Home / Technology / Software / Google 3.0: Semantic search

Google 3.0: Semantic search

Deprecated: implode(): Passing glue string after array is deprecated. Swap the parameters in /var/www/tgdaily.com/wp-content/plugins/cp-link-nofollow/includes/CP_LNF_Post_Type.php on line 172

Mountain View (CA) – If you aren’t following changes in search technology, you could have almost missed today’s announcement from Google – which seems to be insignificant at first, but at a closer look a dramatic improvement that effectively rings in Google 3.0.

The original Google was good enough to fend of rivals until 2007, when the company announced its first major improvement called Universal Search. Back then, the company combined its search silos – text, images, videos, shopping and others – but already hinted at a future feature called contextual search. Contextual search, commonly referred to as semantic search, links related topics to better predict what users may be looking for.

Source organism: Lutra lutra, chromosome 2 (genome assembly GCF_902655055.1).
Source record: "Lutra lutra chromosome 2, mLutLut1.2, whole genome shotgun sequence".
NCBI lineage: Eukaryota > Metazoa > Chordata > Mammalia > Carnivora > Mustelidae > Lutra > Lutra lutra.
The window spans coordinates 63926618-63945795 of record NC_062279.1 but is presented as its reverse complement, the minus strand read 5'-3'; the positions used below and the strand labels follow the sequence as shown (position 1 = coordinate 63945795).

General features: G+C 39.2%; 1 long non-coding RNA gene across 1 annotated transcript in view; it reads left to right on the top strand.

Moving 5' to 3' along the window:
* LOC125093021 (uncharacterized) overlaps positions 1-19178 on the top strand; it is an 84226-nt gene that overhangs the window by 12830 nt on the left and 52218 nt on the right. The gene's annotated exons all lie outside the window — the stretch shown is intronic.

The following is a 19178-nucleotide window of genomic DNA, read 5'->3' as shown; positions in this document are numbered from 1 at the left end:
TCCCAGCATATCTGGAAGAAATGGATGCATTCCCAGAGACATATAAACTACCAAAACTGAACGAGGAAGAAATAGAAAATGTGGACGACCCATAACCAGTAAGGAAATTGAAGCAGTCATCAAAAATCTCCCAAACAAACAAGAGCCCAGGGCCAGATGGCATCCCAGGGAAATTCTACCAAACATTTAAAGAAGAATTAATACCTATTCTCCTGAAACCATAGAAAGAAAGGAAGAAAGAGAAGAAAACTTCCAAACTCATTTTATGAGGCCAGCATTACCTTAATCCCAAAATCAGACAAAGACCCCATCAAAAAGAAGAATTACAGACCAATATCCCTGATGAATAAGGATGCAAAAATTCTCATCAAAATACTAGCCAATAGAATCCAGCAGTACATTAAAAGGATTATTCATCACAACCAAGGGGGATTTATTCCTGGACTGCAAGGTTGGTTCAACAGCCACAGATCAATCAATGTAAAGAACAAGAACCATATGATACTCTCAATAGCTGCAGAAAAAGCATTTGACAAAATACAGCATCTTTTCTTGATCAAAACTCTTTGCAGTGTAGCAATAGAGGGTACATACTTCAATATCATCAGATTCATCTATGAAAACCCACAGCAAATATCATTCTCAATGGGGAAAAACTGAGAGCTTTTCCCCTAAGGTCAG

This contextual search is now live and includes algorithms that Google claims understand what other search terms may be useful to understand users, queries and content. At least in theory, search results should be broader and, in Google speak, more universal. There was no information how the company’s page ranking will be impacted by the additional search results that will now be provided.

While Google said that semantic search is now available in 37 language versions of Google, a previously described feature the company has been working on is not available – contextual search across different languages, or, as Google calls it, “cross-language information retrieval.” In 2007, Google said that this feature will translate search queries in twelve different languages and return search results from websites in those twelve languages to provide a more comprehensive search experience. Google did not say when this feature will become available.

There are, however, two other minor improvements – a better handling of more complex search queries as well as the display of longer snippets in search results.